An Uncertain Stipulation of Uncertainty

How should philosophy be changed?

Too much emphasis is put on the old philosophers. If one devotes oneself toward an understanding, one is not told to muster up any personal response.

Instead, one just re-iterates the past and pays no attention to the crafting of the future. In the spirit of Emerson, we must form our own ideas and craft our own responses to the end of novelty and the avoidance of the placidity of ideas.

It seems wrong that philosophical capacity should be measured by one’s ability to take an examination rather than on one’s actual knowledge.

Philosophy pursues knowledge intrinsically. By instituting testing, however, one forces a philosopher to forego this pursuit and, instead, a philosopher’s priority is made the mark he will receive. This problem is not one that is strictly for philosophers, but rather lies in all academic disciplines.

I think we need to reexamine the discrepancy between what philosophy is and what we are trying to make it become.

Philosophy is not an academic discipline; it is an attitude or way of life. To marginalize it to a subject area is to destroy the whole idea of philosophy.

To paraphrase Socrates, philosophy exists wherever there is wonder. It embodies the pursuit of knowledge and truth. It is a way of approaching things. To approach a thing with the intent to know the thing is to approach as a philosopher.

Is there a ‘should’ in the first place?

There is only pure philosophy until an assumption is taken for granted and the thought evolves, with the assumption at its base, into a discipline.

In economics, the assumption is that resources are scarce. In medicine, the assumption is that human life is worth saving. In politics, the assumption is that a state should be governed or that there is a viable structural means to achieve happiness.

It is always a matter of presupposing what ‘should’ be done. A pure philosophy makes no such presuppositions and so contains no presuppositions. With this in mind, some would say we must respectfully back off from philosophy and not impose any restrictions on the idea.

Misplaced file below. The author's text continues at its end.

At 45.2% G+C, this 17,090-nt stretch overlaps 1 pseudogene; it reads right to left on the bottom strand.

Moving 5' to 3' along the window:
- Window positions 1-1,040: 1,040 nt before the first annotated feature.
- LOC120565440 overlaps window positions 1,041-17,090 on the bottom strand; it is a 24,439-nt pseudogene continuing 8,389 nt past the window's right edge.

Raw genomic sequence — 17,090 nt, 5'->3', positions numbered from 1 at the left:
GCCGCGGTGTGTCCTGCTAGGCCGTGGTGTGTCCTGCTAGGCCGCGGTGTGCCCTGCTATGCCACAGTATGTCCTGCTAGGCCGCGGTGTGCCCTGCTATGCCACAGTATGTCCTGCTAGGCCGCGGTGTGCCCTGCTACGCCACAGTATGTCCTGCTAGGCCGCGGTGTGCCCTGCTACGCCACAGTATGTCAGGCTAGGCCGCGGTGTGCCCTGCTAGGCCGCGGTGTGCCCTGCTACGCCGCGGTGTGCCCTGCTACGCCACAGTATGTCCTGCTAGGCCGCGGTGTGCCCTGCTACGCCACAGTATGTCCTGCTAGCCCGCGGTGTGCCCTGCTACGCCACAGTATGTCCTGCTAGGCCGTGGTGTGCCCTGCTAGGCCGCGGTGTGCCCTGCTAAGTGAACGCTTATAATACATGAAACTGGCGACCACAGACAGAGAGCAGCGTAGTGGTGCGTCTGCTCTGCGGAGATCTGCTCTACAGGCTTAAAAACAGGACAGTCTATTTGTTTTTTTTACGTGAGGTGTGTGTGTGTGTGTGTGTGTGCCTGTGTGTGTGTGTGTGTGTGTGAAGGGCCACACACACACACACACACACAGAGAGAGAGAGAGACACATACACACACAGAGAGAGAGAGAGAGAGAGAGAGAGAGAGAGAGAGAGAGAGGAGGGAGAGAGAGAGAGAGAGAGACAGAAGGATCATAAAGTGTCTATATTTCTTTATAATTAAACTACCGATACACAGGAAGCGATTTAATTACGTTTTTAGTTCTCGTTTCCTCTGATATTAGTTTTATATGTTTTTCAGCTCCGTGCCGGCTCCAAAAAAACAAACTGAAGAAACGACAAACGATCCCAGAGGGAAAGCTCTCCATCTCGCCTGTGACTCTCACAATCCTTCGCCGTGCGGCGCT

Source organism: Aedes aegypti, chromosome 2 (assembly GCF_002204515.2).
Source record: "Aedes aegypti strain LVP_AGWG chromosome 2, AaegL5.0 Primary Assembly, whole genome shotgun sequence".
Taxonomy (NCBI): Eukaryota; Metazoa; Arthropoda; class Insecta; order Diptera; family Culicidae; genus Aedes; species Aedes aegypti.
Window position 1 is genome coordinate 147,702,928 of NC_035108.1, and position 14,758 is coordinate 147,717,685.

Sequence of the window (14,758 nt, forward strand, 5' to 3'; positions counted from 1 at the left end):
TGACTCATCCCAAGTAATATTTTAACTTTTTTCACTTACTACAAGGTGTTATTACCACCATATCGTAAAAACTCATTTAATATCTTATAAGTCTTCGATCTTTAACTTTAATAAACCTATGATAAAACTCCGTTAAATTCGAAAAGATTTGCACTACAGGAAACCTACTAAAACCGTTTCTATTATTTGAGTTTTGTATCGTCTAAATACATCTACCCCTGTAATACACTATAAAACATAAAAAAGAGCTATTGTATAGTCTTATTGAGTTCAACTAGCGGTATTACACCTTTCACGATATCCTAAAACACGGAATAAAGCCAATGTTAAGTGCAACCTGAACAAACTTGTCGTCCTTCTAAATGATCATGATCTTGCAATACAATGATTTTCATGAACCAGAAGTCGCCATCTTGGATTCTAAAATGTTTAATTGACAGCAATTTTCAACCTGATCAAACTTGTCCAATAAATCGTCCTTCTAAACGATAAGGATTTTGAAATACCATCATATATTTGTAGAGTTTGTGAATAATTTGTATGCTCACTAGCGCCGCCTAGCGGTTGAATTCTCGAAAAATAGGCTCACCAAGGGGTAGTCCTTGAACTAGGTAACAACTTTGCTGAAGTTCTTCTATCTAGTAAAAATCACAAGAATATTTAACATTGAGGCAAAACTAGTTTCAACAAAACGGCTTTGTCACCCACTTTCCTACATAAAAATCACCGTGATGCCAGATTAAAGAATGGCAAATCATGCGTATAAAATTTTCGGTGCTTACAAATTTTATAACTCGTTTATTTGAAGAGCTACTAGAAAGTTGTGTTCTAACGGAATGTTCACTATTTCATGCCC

All philosophers (and all people) set down axioms and so make assumptions in order to establish anything. Even Descartes begins by presupposing he ‘is’ when he says, “I think, therefore I am.” He assumes there is an ‘I’ thinking and bases his existence off of this assumption.

Proclaiming that I am an individual is assuming that I am an individual. Rationalizing that I am an individual because I have an independent mind and body is assuming that I have a mind and body. And then saying that I have an independent mind and body because this seems self-evident is assuming that this seems self-evident. This can continue ad infinitum.

So, some will say a pure philosophy may be a complete waste of time in that no truth will be found in endless questioning, and it will not be conducive to the goals of civilization, unless of course we question together in peace and love.

But I don’t think the human mind is built for this.

Perhaps not finding truth is the truth though. Perhaps acknowledging that there is no complete certainty in the world is the truth, that things can only be assumed and not established beyond all doubt.

Consolidation

So, instead of tearing down contemporary academia, I propose that we instead garner this principle-less-ness and inject them into the contemporary subjects.

Philosophy in the college should involve a plethora of courses from different departments so that the philosopher can survey the different fields of knowledge that exists today. Philosophers should not receive grades, but only constructive criticism on the quality of their ideas.

But most importantly you can remember, my views themselves are uncertain and a complete assumption so take what I say with a grain of salt.

This view is an impossible view as it negates itself, proclaiming its own uncertainty. But although it may not be certain, it may be probable. I suppose I would have done better if I said nothing at all, or perhaps maybe living in a world of maybes is the possibility I need to be free…or maybe not.

Erik Bloom is a College senior from Dobbs Ferry, N.Y.

1 comments

  1. Judge you, judge you, then judge you 6 years ago

    Good luck getting the philosophy department to abandon strict methods of evaluation. Those elitist boot-licking bureaucrats get their jollies through ‘judgment’ – yeah, you might know it as a central focus in the works of Immanuel Kant, but for Emory’s philosophy department, judgment seems to be their primary form of jolly-getting, their way of coping with their disdain for life.

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